Heart Intelligence

How to Love your Way to Innovation, Creativity, and Connection

When I was in graduate school, I read bell hooks on love and pedagogy. She talked about teaching as a loving interaction. That was, at the time, a pretty scandalous thing to say. But it resonated for me. I knew that I was trying to create more loving communities and that teaching in and of itself, was a loving endeavor. Years later, I worked at an organization whose mission was also to create more loving communities. Every time I articulated it as such, eyes rolled.

When I decided to move on from that organization, I marketed myself as a humanist, writer and strategist. I wanted to work from a place of ability and strength, within the context of a loving work culture.

Most organizations were pretty excited about this. They were looking for employees who were curious, could generate excitement, and who could work skillfully within a dynamic organizational culture.” I heard a lot of, “we want folks with creative intelligence who can collaboratively problem solve, but also think outside of the box.” I also heard, “we want employees who can make us laugh, who are smart, human, authentic AND vulnerable.”

What I learned during that time was that businesses were looking for a particular and unnamed thing. That thing is what I want to unpack here. What is it? How can it be helpful? Why do we want it and where is it?

Heart Intelligence is an embodied intelligence. It’s a technology of sorts—or what Aristotle calls a “techne,” a knowledge of making or doing (as opposed to a disinterested understanding). So, it’s not theoretical knowledge which resides in your mind and is reserved for discourse. It’s not practical knowledge, which resides in “direction” and is about doing. Techne resides in your body and is about making. Heart Intelligence is a techne, it’s an embodied knowing and, with it, one can communicate and innovate more lovingly.

Heart intelligence is characterized by:

  1. Compassion: the belief that people ARE doing the best that they can do (even if we think they are not doing enough). Compassion is also the understanding that we are, all of us, seeking connection;
  2. Generosity/Open-Heartedness: a commitment to being collaborative, accountable, hard on issues and soft on people;
  3. Vulnerability: as Brene Brown defines it, “daring to show up and let yourself be seen—instead of sitting on the side lines and judging;”
  4. Curiosity: contemplating what people think, feel, why they do what they do, why you do what you do, how you can, together, support mission .

When I brought this concept to my colleagues, I discovered the following:

  1. People were scared to talk about love.
  2. My colleagues were more animated and more curious about this topic than I’d seen them in years.
  3. People were willing to believe that love was a a craft that could transform organizational culture and support innovative collaboration.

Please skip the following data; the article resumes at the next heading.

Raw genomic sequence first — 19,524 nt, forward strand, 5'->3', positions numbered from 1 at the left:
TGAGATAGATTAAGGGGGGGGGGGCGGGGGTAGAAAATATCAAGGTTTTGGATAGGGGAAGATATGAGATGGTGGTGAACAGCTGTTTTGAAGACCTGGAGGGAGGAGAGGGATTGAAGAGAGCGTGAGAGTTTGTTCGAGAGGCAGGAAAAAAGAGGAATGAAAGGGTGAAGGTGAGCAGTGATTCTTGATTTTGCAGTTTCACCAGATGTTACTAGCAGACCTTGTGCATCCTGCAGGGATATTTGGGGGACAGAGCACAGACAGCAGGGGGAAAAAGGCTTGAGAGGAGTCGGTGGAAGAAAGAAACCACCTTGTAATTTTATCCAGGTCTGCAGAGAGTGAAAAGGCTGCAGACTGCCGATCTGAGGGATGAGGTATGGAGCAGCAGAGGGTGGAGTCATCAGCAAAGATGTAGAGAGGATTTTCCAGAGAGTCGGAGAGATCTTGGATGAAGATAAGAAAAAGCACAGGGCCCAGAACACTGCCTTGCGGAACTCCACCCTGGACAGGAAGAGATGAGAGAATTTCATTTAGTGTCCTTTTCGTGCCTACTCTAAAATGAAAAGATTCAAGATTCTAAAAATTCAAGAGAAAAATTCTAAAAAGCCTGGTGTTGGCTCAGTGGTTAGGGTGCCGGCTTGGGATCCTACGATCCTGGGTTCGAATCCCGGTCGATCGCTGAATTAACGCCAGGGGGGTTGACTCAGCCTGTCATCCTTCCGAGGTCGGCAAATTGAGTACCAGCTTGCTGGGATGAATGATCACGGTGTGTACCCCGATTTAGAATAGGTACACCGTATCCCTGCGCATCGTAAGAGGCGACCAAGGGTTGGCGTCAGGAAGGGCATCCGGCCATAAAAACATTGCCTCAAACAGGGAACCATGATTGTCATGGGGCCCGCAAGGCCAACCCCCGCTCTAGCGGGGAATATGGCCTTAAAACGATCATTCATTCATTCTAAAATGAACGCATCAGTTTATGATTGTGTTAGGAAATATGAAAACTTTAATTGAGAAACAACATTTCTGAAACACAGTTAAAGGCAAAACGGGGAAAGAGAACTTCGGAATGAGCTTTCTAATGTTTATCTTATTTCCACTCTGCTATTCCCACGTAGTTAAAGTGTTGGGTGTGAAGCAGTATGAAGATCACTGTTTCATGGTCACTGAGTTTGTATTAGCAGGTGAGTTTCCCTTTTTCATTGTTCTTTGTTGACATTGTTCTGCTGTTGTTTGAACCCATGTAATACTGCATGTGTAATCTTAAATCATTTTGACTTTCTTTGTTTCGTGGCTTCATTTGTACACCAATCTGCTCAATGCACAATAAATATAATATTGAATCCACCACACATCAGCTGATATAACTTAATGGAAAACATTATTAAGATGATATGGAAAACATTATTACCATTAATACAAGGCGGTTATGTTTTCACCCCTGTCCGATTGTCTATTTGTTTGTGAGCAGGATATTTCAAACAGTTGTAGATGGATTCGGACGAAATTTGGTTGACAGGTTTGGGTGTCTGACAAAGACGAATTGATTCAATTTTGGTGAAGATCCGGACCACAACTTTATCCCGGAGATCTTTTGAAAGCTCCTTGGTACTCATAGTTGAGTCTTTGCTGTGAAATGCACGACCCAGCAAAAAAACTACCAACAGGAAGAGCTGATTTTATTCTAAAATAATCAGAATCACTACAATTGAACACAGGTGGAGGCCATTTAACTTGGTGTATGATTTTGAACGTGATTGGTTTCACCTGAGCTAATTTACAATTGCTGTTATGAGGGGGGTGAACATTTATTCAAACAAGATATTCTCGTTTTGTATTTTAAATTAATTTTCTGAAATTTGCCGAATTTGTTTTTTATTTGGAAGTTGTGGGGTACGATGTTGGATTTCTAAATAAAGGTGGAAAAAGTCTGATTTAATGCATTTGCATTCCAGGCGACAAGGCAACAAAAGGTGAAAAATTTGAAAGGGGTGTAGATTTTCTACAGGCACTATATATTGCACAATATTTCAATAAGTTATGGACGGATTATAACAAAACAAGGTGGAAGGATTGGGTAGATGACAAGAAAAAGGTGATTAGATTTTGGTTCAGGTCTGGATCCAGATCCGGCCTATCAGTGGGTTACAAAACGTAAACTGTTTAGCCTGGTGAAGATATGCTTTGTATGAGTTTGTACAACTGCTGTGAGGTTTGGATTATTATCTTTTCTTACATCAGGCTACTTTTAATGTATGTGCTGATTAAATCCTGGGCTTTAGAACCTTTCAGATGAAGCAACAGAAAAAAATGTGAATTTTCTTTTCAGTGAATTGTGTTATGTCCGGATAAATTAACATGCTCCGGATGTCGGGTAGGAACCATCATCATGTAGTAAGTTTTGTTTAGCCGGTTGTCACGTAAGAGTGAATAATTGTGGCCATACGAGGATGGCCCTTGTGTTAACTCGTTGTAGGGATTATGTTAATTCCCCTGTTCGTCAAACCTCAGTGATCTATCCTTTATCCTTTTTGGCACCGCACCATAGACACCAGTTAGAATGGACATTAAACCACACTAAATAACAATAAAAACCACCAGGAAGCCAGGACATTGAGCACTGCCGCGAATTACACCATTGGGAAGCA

So, heart intelligence—the techne characterized by compassion, warm-heartedness, generosity, vulnerability, collaboration and curiosity—is a rich and nourishing place to explore.

Case Study: Justin Bieber

My kids love Justin Bieber. I do too. In fact, I pawned my wedding rings to purchase tickets to his 2012 concert. I get that he seems erratic and unpredictable. That’s why he’s a good case study.

So, if you were hired by his team to develop a communications strategy (brand advocacy, customer loyalty, etc..) how and why you would tell his story? How would you utilize heart intelligence to develop questions and find solutions that you might not otherwise access?

You might ask: why do people hate him? Why do they love him? What is happening to him? What will happen to him? And what does that tell us about our culture?

Conversation regarding these questions would emerge in the spirit of compassion, connectivity, being hard on issues and soft on people, knowing people do the best they can (so without blame), authentic curiosity (without an outcome already in mind).

You might develop more pointed questions on which to base his story:

· What are the impacts of his actions on our youth (not solely, “how do we sell more effectively to youth?”)?

· Where is he and what is he capable of, given his situation and our cultural context (not, “how do we get him to change?”)?

· What is “good,” for him and what is “good,” for his customers (in addition to, “how do we make more money?”)?

· What kinds of knowledge do we need to make available to both him and his customers to ensure that goodness happens? How do we make good things happen in the world?

· Who are his customers, what are they consuming (gossip, for example) and why? Is that “damaging or helpful?”

The point of these questions? Well, if we can open ourselves up to them, we may discover that content strategy, brand, customer loyalty, social media and storytelling can do more than increase revenue and/or credibility. Approaching these tools and issues through heart intelligence can also help us build healthier and more loving communities. The bottom line is multiple—money and love. And maybe at some point we can address that money issue in a way that is more open-hearted as well.